Travelers Will Soon Walk Under A Lake To Catch Flights In Toronto
This Article Originally Appeared On Wired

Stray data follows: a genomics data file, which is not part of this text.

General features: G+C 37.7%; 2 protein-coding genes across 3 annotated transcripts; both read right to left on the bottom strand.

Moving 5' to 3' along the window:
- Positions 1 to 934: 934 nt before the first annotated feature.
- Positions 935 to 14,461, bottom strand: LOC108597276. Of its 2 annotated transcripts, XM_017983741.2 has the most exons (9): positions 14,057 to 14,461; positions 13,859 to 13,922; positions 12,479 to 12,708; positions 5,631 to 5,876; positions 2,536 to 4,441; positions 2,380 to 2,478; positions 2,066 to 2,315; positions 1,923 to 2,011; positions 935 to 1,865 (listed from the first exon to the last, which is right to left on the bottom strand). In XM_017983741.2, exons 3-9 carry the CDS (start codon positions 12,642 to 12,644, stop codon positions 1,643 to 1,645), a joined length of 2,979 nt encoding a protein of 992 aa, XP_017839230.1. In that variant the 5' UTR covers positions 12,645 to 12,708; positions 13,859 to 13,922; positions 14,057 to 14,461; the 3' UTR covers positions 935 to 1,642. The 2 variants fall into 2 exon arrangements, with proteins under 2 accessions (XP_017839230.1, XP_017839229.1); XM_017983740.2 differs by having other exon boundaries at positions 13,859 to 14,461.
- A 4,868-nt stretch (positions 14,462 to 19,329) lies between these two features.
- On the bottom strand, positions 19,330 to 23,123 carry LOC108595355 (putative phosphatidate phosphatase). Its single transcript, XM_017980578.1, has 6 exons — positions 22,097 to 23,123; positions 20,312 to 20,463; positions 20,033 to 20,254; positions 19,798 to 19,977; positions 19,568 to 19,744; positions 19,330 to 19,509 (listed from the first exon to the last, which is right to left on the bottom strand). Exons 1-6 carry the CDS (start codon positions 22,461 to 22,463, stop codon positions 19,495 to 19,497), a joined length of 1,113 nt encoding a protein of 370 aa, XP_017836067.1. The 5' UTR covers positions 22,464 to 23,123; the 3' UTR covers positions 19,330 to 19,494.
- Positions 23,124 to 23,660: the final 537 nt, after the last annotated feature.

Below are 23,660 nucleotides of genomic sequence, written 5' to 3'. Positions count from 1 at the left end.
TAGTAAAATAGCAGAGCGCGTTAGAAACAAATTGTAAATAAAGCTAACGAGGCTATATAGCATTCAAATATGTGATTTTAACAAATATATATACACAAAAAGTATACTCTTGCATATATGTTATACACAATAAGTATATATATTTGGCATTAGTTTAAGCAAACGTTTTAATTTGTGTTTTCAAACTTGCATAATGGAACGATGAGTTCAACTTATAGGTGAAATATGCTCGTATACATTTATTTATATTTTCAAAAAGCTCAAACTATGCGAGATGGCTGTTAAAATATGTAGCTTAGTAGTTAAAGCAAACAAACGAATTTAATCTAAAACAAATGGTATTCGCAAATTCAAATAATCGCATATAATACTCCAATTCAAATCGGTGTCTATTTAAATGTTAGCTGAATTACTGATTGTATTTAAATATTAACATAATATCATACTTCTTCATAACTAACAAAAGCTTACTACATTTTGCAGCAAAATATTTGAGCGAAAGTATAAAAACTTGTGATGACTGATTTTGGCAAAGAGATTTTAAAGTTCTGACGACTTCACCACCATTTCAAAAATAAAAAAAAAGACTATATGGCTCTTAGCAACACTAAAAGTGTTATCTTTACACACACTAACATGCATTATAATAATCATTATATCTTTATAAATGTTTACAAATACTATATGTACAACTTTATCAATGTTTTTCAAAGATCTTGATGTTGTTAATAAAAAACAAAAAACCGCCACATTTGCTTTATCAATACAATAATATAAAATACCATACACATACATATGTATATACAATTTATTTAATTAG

Sure, a 90-second ferry ride is a fun way to access an airport, but Toronto has a better suggestion: walking. This spring, Billy Bishop Airport, on an island in Lake Ontario, will inaugurate an $82.5 million, 800-foot pedestrian tunnel—the world’s first walkable underwater airport link. Offering a six-minute transport time on wind- and hydro-powered moving sidewalks, it’s an “elegant and predictable delivery system to get passengers to and from the island,” says Toronto Port Authority CEO Geoffrey Wilson. While the existing ferry is charming, its quarter-hourly crossings vex harried travelers and snarl traffic with waves of pickups and drop-offs. The new tunnel smooths circulation, but that’s incidental: Billy Bishop is located less than 2 miles from downtown, and its leadership wants people to arrive by foot, bike, or public transit, not in cars. Very sustainable. Very 21st century. But the idea actually dates back to 1935, when a similar plan was initiated and then killed months later (in 2012 the excavators discovered some of the old pilings when their boring machine unexpectedly hit steel). Eighty years later, the tunnel is finally operational. It opens amid a dramatic 25-year transformation of Toronto’s 2,000-acre Inner Harbor, from postindustrial badlands into a transit-centric community served by light rail and one totally walkable airport.